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Subsoil moisture levels a concern for 2013 crop production

November 13, 2012
From ISU Extension , Estherville Daily News

SPENCER - Iowa State University has completed their fall survey of subsoil moisture in northwest Iowa, says Paul Kassel, ISU Extension Field Agronomist located in Spencer. Subsoil moisture levels are checked in the fall in many northwest Iowa counties.

The amount of subsoil moisture is well below average. The level of subsoil moisture at the soil moisture sites in Emmet, Dickinson, Clay, Buena Vista, Pocahontas and Sac county ranges from 1.4 inches to 5.8 inches of plant available moisture.

Soil moisture has been a concern since July of 2011. Rainfall has been below to much below normal since mid- July 2011. Subsoil moisture levels were below normal at most of the locations when subsoil moisture levels were checked in late April of 2012.

However, most of the area produced excellent corn and soybean crops on limited summer rainfall. Corn and soybean crops appeared to produce root systems that went deeper than the expected five foot depth. Deeper rooting may have been a result of good planting time conditions and a relatively dry spring that encouraged early season root development.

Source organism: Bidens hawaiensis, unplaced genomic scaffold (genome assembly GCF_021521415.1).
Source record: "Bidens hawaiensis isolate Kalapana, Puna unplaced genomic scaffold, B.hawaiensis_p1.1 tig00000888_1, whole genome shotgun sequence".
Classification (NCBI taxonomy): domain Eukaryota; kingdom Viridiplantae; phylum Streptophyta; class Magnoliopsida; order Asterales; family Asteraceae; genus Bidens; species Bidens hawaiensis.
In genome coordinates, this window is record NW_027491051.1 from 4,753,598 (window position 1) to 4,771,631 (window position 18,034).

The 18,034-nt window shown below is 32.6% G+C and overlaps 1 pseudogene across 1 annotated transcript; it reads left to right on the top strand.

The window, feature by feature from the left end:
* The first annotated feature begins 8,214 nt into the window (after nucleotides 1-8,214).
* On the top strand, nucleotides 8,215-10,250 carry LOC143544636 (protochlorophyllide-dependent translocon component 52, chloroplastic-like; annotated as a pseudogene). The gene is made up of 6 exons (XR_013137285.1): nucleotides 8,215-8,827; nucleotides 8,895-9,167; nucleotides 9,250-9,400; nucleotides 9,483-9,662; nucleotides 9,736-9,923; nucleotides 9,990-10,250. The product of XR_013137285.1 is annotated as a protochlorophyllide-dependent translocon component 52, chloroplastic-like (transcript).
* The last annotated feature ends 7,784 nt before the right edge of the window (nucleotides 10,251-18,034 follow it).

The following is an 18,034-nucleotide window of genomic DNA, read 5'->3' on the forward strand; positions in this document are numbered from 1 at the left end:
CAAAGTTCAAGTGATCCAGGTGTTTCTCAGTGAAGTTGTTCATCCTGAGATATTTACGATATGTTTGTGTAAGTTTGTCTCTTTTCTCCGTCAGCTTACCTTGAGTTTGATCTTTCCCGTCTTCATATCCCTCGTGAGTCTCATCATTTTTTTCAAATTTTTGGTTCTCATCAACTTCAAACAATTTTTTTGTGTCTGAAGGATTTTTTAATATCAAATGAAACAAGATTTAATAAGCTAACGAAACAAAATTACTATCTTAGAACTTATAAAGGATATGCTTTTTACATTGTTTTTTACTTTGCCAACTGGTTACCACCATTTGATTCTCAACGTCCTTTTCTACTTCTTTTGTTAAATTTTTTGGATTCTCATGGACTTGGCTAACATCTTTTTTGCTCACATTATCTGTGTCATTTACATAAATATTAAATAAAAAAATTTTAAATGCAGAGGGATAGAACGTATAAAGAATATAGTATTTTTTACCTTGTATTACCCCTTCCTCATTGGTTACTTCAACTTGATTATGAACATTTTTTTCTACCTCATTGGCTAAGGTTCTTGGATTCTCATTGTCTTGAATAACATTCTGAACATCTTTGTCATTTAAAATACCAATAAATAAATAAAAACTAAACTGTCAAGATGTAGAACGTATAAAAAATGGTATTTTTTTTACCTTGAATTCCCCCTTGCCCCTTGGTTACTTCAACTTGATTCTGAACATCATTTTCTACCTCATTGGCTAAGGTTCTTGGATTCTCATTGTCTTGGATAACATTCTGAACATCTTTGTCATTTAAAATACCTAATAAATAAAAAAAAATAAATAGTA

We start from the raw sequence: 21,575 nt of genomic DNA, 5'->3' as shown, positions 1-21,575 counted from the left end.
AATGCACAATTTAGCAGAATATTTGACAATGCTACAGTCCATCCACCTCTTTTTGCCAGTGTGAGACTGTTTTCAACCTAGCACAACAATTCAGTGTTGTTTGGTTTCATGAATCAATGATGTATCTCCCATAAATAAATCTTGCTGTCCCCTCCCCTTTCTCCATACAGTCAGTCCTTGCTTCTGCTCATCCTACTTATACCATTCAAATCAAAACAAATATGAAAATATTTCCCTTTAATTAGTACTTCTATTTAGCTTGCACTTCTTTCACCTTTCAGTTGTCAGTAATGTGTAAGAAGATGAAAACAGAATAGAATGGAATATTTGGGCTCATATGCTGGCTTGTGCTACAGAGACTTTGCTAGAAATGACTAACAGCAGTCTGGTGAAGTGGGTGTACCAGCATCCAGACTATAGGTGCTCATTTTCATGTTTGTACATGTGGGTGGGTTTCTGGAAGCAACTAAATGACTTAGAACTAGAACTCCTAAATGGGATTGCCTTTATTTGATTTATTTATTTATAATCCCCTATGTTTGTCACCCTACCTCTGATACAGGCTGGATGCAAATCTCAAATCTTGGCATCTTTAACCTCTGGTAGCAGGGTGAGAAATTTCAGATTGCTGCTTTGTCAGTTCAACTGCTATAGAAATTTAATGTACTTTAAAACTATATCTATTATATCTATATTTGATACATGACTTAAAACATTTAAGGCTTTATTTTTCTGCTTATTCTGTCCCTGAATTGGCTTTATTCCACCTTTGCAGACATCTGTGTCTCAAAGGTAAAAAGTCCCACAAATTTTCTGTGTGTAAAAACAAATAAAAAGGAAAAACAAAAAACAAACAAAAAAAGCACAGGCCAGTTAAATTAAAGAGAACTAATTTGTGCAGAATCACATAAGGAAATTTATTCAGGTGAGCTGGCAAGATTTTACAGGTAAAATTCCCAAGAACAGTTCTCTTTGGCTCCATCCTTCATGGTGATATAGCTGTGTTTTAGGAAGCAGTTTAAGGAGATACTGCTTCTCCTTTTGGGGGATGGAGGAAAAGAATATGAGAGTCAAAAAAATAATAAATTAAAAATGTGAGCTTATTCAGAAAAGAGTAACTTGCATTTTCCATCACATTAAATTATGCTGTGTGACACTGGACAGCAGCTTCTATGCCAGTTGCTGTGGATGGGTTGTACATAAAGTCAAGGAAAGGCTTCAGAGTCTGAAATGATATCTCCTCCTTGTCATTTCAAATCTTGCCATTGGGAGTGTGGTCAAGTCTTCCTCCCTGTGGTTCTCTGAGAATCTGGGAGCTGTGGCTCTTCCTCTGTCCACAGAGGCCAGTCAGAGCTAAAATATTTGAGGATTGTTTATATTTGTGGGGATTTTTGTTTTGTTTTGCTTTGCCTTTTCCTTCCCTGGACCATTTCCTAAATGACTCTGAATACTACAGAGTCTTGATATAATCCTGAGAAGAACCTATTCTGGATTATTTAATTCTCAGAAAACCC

This example is illustrated by the data from the Schaller location. This location had 6.2 inches of subsoil moisture on April 23. Rainfall was between 8.1 and 10.5 inches of rainfall from April 23 to September 1. The subsoil moisture and rainfall total is about 15.0 inches for this location. That is well below the 20 to 22 inches of moisture that is considered a minimum to grow a normal corn or soybean crop. However, corn and soybean yields in this area were near normal with corn and soybean yields in the range of 170 bu/a and 50 bu/a, respectively. This moisture deficit also likely illustrates the fact that the corn and soybean crop accessed moisture below the normal five foot rooting depth.

The larger concern may be that this will be the third year with extended dry conditions. The conditions going into the 2013 crop year may represent the largest crop production risk in terms of the effects of a long-term drought conditions.

The subsoil moisture that is below normal five-foot rooting depth is also likely depleted and therefore would not be available to carry the crop through an extended dry period in the summer.

Rainfall during November, March and April will also contribute to subsoil moisture.

Typical rainfall for those months is 4.9 to 5.7 inches. About 80 percent of that rainfall to contribute to subsoil moisture reserves.

County Subsoil moisture –fall 2012.
Plant available
County FallMoisture, inches
CountyAve. inchesLocation2012 cropNov 9, 2012
Dickinson5.7Spirit Lakecorn3.9
Buena Vista6.0Newellcorn4.3



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